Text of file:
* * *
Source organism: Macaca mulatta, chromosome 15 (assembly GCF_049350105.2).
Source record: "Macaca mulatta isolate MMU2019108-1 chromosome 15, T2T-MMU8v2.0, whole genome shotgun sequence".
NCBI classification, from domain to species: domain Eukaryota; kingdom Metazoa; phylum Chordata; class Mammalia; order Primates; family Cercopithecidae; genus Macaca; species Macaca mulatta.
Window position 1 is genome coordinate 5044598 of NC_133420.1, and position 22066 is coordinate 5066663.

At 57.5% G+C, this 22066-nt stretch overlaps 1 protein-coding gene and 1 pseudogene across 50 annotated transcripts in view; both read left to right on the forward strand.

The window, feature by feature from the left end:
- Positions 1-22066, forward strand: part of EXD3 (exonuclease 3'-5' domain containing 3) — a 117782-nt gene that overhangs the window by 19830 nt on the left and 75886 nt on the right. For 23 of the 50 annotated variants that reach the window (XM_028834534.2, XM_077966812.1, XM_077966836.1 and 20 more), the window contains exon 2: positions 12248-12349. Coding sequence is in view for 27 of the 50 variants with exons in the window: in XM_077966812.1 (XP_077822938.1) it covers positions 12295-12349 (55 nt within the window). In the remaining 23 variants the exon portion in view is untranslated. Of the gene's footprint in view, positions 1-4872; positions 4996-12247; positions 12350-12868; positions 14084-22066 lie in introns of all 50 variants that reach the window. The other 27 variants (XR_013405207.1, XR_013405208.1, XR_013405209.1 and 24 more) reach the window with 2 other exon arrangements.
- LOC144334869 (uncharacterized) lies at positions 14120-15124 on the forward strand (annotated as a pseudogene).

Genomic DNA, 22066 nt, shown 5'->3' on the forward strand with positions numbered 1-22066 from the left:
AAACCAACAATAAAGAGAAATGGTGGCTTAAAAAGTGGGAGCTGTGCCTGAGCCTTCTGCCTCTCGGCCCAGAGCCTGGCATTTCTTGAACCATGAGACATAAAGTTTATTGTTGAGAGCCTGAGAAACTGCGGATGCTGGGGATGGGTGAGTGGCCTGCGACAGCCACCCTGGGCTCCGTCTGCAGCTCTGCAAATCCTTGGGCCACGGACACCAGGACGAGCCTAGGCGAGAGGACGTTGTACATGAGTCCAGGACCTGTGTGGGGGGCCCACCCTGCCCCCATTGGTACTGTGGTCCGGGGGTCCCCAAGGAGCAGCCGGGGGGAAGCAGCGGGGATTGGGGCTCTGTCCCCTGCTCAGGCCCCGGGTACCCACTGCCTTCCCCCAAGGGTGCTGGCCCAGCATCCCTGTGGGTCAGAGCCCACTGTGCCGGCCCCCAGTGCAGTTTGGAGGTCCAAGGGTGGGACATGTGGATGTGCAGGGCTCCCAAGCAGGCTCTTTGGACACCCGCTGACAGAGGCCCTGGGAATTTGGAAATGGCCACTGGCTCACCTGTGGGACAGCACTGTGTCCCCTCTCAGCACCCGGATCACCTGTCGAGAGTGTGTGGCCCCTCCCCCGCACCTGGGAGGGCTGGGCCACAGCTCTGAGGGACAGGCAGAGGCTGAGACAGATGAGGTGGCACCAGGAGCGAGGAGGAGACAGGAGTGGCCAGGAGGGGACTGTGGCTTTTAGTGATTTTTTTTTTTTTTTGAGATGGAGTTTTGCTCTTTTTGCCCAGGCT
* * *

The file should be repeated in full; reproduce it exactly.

Source organism: Macaca mulatta, chromosome 15 (assembly GCF_049350105.2).
Source record: "Macaca mulatta isolate MMU2019108-1 chromosome 15, T2T-MMU8v2.0, whole genome shotgun sequence".
NCBI classification, from domain to species: domain Eukaryota; kingdom Metazoa; phylum Chordata; class Mammalia; order Primates; family Cercopithecidae; genus Macaca; species Macaca mulatta.
Window position 1 is genome coordinate 5044598 of NC_133420.1, and position 22066 is coordinate 5066663.

At 57.5% G+C, this 22066-nt stretch overlaps 1 protein-coding gene and 1 pseudogene across 50 annotated transcripts in view; both read left to right on the forward strand.

The window, feature by feature from the left end:
- Positions 1-22066, forward strand: part of EXD3 (exonuclease 3'-5' domain containing 3) — a 117782-nt gene that overhangs the window by 19830 nt on the left and 75886 nt on the right. For 23 of the 50 annotated variants that reach the window (XM_028834534.2, XM_077966812.1, XM_077966836.1 and 20 more), the window contains exon 2: positions 12248-12349. Coding sequence is in view for 27 of the 50 variants with exons in the window: in XM_077966812.1 (XP_077822938.1) it covers positions 12295-12349 (55 nt within the window). In the remaining 23 variants the exon portion in view is untranslated. Of the gene's footprint in view, positions 1-4872; positions 4996-12247; positions 12350-12868; positions 14084-22066 lie in introns of all 50 variants that reach the window. The other 27 variants (XR_013405207.1, XR_013405208.1, XR_013405209.1 and 24 more) reach the window with 2 other exon arrangements.
- LOC144334869 (uncharacterized) lies at positions 14120-15124 on the forward strand (annotated as a pseudogene).

Genomic DNA, 22066 nt, shown 5'->3' on the forward strand with positions numbered 1-22066 from the left:
AAACCAACAATAAAGAGAAATGGTGGCTTAAAAAGTGGGAGCTGTGCCTGAGCCTTCTGCCTCTCGGCCCAGAGCCTGGCATTTCTTGAACCATGAGACATAAAGTTTATTGTTGAGAGCCTGAGAAACTGCGGATGCTGGGGATGGGTGAGTGGCCTGCGACAGCCACCCTGGGCTCCGTCTGCAGCTCTGCAAATCCTTGGGCCACGGACACCAGGACGAGCCTAGGCGAGAGGACGTTGTACATGAGTCCAGGACCTGTGTGGGGGGCCCACCCTGCCCCCATTGGTACTGTGGTCCGGGGGTCCCCAAGGAGCAGCCGGGGGGAAGCAGCGGGGATTGGGGCTCTGTCCCCTGCTCAGGCCCCGGGTACCCACTGCCTTCCCCCAAGGGTGCTGGCCCAGCATCCCTGTGGGTCAGAGCCCACTGTGCCGGCCCCCAGTGCAGTTTGGAGGTCCAAGGGTGGGACATGTGGATGTGCAGGGCTCCCAAGCAGGCTCTTTGGACACCCGCTGACAGAGGCCCTGGGAATTTGGAAATGGCCACTGGCTCACCTGTGGGACAGCACTGTGTCCCCTCTCAGCACCCGGATCACCTGTCGAGAGTGTGTGGCCCCTCCCCCGCACCTGGGAGGGCTGGGCCACAGCTCTGAGGGACAGGCAGAGGCTGAGACAGATGAGGTGGCACCAGGAGCGAGGAGGAGACAGGAGTGGCCAGGAGGGGACTGTGGCTTTTAGTGATTTTTTTTTTTTTTTGAGATGGAGTTTTGCTCTTTTTGCCCAGGCT